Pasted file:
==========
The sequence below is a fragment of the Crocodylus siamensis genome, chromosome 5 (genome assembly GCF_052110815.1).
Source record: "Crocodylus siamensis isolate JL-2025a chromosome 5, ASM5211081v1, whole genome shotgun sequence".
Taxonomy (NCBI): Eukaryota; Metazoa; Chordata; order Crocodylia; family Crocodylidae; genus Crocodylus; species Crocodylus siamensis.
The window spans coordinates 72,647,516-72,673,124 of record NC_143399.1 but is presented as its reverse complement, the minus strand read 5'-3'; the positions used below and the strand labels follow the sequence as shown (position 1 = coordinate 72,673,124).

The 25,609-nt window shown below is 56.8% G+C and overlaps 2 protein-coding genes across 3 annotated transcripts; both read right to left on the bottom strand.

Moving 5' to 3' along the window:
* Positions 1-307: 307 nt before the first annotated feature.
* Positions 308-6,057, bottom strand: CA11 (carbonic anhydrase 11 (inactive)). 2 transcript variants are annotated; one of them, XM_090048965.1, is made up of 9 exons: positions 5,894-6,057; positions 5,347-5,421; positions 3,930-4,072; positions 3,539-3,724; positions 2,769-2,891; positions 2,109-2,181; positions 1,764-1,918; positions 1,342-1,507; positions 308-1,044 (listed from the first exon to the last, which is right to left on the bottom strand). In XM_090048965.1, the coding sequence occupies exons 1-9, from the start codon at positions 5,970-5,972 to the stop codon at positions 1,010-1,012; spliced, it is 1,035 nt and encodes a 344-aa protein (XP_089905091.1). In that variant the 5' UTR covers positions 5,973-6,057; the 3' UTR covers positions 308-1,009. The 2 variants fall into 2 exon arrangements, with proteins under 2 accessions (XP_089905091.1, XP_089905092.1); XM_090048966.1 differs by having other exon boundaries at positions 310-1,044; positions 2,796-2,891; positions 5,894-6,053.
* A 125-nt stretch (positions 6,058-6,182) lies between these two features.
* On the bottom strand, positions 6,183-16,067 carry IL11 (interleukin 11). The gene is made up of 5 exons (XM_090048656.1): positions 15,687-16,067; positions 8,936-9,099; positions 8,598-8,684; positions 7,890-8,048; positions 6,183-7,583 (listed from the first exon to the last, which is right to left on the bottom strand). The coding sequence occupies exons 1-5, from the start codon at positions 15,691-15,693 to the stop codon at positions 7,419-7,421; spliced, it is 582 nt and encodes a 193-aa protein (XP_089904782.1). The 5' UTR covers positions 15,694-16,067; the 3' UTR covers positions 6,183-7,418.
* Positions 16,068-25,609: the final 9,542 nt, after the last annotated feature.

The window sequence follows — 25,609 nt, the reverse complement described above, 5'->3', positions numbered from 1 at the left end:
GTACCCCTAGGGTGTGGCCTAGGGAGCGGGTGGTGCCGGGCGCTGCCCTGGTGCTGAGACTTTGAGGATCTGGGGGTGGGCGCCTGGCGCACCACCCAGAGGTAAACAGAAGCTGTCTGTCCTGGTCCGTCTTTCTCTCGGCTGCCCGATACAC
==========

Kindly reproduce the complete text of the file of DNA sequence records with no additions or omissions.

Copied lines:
The sequence below is a fragment of the Crocodylus siamensis genome, chromosome 5 (genome assembly GCF_052110815.1).
Source record: "Crocodylus siamensis isolate JL-2025a chromosome 5, ASM5211081v1, whole genome shotgun sequence".
Taxonomy (NCBI): Eukaryota; Metazoa; Chordata; order Crocodylia; family Crocodylidae; genus Crocodylus; species Crocodylus siamensis.
The window spans coordinates 72,647,516-72,673,124 of record NC_143399.1 but is presented as its reverse complement, the minus strand read 5'-3'; the positions used below and the strand labels follow the sequence as shown (position 1 = coordinate 72,673,124).

The 25,609-nt window shown below is 56.8% G+C and overlaps 2 protein-coding genes across 3 annotated transcripts; both read right to left on the bottom strand.

Moving 5' to 3' along the window:
* Positions 1-307: 307 nt before the first annotated feature.
* Positions 308-6,057, bottom strand: CA11 (carbonic anhydrase 11 (inactive)). 2 transcript variants are annotated; one of them, XM_090048965.1, is made up of 9 exons: positions 5,894-6,057; positions 5,347-5,421; positions 3,930-4,072; positions 3,539-3,724; positions 2,769-2,891; positions 2,109-2,181; positions 1,764-1,918; positions 1,342-1,507; positions 308-1,044 (listed from the first exon to the last, which is right to left on the bottom strand). In XM_090048965.1, the coding sequence occupies exons 1-9, from the start codon at positions 5,970-5,972 to the stop codon at positions 1,010-1,012; spliced, it is 1,035 nt and encodes a 344-aa protein (XP_089905091.1). In that variant the 5' UTR covers positions 5,973-6,057; the 3' UTR covers positions 308-1,009. The 2 variants fall into 2 exon arrangements, with proteins under 2 accessions (XP_089905091.1, XP_089905092.1); XM_090048966.1 differs by having other exon boundaries at positions 310-1,044; positions 2,796-2,891; positions 5,894-6,053.
* A 125-nt stretch (positions 6,058-6,182) lies between these two features.
* On the bottom strand, positions 6,183-16,067 carry IL11 (interleukin 11). The gene is made up of 5 exons (XM_090048656.1): positions 15,687-16,067; positions 8,936-9,099; positions 8,598-8,684; positions 7,890-8,048; positions 6,183-7,583 (listed from the first exon to the last, which is right to left on the bottom strand). The coding sequence occupies exons 1-5, from the start codon at positions 15,691-15,693 to the stop codon at positions 7,419-7,421; spliced, it is 582 nt and encodes a 193-aa protein (XP_089904782.1). The 5' UTR covers positions 15,694-16,067; the 3' UTR covers positions 6,183-7,418.
* Positions 16,068-25,609: the final 9,542 nt, after the last annotated feature.

The window sequence follows — 25,609 nt, the reverse complement described above, 5'->3', positions numbered from 1 at the left end:
GTACCCCTAGGGTGTGGCCTAGGGAGCGGGTGGTGCCGGGCGCTGCCCTGGTGCTGAGACTTTGAGGATCTGGGGGTGGGCGCCTGGCGCACCACCCAGAGGTAAACAGAAGCTGTCTGTCCTGGTCCGTCTTTCTCTCGGCTGCCCGATACAC